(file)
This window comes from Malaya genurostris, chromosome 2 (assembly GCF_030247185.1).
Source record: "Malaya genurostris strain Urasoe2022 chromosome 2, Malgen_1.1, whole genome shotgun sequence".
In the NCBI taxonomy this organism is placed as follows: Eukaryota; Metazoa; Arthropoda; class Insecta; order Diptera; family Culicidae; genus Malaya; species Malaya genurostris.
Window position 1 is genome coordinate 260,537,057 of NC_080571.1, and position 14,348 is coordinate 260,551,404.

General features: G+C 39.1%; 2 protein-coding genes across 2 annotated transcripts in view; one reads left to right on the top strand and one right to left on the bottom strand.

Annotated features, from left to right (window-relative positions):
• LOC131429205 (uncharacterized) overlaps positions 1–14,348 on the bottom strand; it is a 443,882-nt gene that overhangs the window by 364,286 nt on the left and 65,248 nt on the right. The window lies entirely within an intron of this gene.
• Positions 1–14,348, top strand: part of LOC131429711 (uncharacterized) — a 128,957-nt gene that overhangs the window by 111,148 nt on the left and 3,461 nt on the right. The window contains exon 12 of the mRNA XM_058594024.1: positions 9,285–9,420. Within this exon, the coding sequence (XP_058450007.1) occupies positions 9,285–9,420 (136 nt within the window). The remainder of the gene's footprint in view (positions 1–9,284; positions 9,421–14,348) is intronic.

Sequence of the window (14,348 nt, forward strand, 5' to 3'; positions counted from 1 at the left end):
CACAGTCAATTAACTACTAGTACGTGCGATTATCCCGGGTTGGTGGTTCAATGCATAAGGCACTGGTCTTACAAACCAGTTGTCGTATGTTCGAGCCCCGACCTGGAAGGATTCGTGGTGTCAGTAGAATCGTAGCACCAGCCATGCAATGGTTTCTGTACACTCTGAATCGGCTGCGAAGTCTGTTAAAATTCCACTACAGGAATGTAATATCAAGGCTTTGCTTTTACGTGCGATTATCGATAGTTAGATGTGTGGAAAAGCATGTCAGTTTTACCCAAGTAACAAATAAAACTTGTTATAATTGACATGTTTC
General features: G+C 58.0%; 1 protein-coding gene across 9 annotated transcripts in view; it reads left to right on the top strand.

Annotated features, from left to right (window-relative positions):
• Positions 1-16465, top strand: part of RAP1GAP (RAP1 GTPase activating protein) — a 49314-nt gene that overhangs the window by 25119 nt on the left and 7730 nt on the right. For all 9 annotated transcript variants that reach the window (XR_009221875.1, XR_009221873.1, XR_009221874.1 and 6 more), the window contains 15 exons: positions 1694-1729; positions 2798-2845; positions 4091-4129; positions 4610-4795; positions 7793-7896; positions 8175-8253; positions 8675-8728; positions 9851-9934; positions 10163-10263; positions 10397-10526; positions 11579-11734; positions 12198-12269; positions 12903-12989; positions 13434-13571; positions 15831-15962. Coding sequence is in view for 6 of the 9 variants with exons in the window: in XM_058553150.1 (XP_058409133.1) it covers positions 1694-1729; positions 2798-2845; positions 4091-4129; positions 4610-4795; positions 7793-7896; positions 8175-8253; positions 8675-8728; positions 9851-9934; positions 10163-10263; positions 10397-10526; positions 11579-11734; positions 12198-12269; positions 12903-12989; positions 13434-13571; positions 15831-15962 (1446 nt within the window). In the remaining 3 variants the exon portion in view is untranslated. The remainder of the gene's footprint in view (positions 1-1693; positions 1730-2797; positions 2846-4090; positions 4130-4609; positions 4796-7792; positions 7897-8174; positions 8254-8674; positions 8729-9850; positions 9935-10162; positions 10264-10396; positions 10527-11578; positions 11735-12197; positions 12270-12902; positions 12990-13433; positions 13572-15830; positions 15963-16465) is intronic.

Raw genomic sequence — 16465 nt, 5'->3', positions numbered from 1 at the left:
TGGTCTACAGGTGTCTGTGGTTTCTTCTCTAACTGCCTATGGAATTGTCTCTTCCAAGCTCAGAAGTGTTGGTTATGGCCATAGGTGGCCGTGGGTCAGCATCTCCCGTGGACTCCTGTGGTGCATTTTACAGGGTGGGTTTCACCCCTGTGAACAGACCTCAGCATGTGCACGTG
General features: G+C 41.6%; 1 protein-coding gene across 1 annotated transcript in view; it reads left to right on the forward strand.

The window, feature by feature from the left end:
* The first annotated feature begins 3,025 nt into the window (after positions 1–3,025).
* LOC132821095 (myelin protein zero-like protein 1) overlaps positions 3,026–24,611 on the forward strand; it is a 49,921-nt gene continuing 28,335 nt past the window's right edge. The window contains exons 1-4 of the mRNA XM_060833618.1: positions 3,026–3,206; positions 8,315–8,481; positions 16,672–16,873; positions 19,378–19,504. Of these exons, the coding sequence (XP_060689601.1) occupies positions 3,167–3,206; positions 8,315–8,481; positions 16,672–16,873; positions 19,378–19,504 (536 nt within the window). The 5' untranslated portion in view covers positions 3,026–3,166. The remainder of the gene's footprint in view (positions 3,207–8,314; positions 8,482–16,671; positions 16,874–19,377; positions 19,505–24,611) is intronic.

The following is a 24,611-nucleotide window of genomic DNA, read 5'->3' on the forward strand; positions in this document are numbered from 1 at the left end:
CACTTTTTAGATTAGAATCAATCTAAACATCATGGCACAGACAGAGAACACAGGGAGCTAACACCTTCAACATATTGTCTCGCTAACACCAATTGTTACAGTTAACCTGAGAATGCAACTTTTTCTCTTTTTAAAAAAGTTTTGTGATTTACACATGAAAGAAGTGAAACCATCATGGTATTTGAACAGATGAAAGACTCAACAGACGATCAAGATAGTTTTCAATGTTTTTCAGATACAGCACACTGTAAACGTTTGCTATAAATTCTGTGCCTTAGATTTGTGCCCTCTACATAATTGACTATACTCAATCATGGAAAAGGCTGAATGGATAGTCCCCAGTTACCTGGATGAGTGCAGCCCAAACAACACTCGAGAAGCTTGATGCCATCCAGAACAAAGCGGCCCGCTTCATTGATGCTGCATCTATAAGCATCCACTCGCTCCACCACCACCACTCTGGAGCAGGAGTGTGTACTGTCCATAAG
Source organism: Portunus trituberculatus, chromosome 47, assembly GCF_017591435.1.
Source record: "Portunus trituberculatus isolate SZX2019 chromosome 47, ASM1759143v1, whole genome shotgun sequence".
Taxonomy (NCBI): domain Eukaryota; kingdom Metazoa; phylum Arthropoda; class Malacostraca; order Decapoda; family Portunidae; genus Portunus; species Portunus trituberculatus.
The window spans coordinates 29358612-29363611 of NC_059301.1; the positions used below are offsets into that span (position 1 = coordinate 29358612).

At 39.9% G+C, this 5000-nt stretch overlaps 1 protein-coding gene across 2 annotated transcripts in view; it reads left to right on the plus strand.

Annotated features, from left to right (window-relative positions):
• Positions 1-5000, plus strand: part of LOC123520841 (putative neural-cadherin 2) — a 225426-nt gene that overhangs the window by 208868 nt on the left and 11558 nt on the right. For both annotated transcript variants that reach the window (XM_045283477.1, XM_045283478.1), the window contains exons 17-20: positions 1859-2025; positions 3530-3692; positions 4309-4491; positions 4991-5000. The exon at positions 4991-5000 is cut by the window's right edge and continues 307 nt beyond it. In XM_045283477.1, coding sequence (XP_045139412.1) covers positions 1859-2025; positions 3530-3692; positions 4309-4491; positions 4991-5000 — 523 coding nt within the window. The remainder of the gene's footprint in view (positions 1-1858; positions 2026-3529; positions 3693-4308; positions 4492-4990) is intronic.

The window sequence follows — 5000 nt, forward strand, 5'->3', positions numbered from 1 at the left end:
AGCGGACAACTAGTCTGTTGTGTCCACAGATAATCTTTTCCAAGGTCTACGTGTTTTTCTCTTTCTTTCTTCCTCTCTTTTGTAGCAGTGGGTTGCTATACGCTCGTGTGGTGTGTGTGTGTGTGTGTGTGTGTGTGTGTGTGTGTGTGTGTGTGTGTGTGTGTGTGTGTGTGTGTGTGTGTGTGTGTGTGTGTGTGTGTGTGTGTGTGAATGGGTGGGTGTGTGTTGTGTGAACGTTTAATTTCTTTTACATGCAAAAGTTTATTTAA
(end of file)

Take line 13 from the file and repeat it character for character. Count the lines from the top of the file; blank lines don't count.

• Positions 1-16465, top strand: part of RAP1GAP (RAP1 GTPase activating protein) — a 49314-nt gene that overhangs the window by 25119 nt on the left and 7730 nt on the right. For all 9 annotated transcript variants that reach the window (XR_009221875.1, XR_009221873.1, XR_009221874.1 and 6 more), the window contains 15 exons: positions 1694-1729; positions 2798-2845; positions 4091-4129; positions 4610-4795; positions 7793-7896; positions 8175-8253; positions 8675-8728; positions 9851-9934; positions 10163-10263; positions 10397-10526; positions 11579-11734; positions 12198-12269; positions 12903-12989; positions 13434-13571; positions 15831-15962. Coding sequence is in view for 6 of the 9 variants with exons in the window: in XM_058553150.1 (XP_058409133.1) it covers positions 1694-1729; positions 2798-2845; positions 4091-4129; positions 4610-4795; positions 7793-7896; positions 8175-8253; positions 8675-8728; positions 9851-9934; positions 10163-10263; positions 10397-10526; positions 11579-11734; positions 12198-12269; positions 12903-12989; positions 13434-13571; positions 15831-15962 (1446 nt within the window). In the remaining 3 variants the exon portion in view is untranslated. The remainder of the gene's footprint in view (positions 1-1693; positions 1730-2797; positions 2846-4090; positions 4130-4609; positions 4796-7792; positions 7897-8174; positions 8254-8674; positions 8729-9850; positions 9935-10162; positions 10264-10396; positions 10527-11578; positions 11735-12197; positions 12270-12902; positions 12990-13433; positions 13572-15830; positions 15963-16465) is intronic.